of Bride’s and Modern Bride. "It’s accelerated in the last year."
Ms. Lawrence placed the blame for this squarely on branded entertainment deals:
"Advertisers are asking for what they want on TV, and they’re getting it."

It may not be only advertisers seeking such deals. Peter Gardiner, partner
and chief marketing officer of Interpublic Group of Cos.’ Deutsch, said his
company was approached by a magazine with an editorial concept worked around
one of his clients. "It’s a really tricky area," he said.

Concerns over this point led one incoming editor of a midsize endemic magazine
to write into an employment contract a clause stating that the magazine must
strictly observe guidelines governing the separation of advertising and editorial
set down by watchdog group the American Society of Magazine Editors, said an
executive familiar with the matter.

Any sort of product-placement deals in magazines would rather blatantly violate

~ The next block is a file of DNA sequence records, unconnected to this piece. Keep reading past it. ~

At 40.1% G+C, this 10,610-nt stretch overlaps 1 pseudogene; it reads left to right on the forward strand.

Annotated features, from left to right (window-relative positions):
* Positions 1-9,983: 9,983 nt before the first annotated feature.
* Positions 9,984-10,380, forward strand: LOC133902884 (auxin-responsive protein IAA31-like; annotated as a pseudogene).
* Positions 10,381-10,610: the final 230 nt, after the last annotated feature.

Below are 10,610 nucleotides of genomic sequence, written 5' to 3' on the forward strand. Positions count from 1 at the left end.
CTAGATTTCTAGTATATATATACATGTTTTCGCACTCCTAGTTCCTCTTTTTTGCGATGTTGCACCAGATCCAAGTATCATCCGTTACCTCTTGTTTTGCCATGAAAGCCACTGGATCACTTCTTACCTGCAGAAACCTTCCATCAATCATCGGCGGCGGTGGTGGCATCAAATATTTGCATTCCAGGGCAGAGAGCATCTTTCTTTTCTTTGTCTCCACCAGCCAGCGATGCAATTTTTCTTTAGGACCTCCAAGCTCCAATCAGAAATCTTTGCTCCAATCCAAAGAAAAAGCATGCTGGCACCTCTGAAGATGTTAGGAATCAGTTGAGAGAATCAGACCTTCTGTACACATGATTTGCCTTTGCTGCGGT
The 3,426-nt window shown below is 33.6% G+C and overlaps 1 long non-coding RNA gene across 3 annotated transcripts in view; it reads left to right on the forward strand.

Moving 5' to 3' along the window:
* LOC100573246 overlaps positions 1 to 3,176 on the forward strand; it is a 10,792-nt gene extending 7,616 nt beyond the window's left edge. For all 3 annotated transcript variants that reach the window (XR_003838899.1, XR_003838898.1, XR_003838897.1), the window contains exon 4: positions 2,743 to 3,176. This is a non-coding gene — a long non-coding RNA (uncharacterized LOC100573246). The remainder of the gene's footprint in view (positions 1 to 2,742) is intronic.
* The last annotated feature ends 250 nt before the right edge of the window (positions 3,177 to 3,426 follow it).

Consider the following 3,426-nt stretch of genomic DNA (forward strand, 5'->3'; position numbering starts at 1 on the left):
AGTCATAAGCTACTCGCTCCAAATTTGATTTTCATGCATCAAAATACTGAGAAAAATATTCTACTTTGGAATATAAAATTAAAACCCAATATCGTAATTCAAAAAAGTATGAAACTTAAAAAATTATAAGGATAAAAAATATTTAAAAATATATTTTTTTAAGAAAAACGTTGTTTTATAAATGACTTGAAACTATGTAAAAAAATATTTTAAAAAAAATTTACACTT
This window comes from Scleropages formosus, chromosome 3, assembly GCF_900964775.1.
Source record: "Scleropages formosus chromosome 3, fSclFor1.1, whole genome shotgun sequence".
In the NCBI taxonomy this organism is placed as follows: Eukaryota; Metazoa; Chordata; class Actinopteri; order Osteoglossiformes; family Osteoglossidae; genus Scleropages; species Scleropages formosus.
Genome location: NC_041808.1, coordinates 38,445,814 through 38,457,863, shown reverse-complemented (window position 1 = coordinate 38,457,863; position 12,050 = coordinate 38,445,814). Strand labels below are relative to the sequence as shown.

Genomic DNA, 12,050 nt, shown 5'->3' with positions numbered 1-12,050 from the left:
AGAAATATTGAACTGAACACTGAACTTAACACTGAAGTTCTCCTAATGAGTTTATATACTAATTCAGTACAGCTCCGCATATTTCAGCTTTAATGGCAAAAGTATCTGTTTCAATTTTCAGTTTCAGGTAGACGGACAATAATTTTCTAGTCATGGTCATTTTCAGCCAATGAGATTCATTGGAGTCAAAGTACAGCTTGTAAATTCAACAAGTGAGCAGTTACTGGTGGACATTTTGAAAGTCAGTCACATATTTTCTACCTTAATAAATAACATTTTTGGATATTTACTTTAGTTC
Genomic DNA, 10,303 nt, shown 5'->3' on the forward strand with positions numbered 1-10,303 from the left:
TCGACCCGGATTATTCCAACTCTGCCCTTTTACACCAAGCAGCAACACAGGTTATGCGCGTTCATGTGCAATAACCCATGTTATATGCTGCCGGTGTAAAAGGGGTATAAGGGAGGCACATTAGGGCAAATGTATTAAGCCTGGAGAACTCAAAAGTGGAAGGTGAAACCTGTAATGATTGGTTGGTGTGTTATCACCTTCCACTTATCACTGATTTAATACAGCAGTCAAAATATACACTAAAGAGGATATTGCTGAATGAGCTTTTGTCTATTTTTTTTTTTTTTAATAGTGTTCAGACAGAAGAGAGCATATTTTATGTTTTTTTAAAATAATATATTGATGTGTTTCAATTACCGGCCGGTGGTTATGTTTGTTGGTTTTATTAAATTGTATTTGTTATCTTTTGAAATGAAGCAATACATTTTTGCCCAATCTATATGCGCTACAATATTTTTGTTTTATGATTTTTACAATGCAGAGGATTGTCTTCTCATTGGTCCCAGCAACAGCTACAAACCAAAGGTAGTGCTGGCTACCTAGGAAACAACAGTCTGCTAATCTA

the industry’s accepted rules. According to ASME guidelines, ad messages and
ad pages should be "distinctly different from the publication’s normal
layout." One conceivable exception is for special advertising sections,
but these sections must be "clearly and conspicuously identified as a message
paid for by advertisers."

In truth, consumer magazines’ dance with their advertisers is universally conceded
not to be a wholly chaste affair wherein both parties scrupulously observe limits
and boundaries. Key beauty and fashion advertisers, for instance, are often
depicted in product layouts among magazines dependent on them as part of open-secret
horse-trading of editorial "credits" for advertising.

"We usually use our fashion sections as the place to throw some of our
clients a bone," said Suroosh Alvi, a co-founder of independent Brooklyn-based
lifestyle title Vice.

This admission is privately echoed by top players at magazines owned by major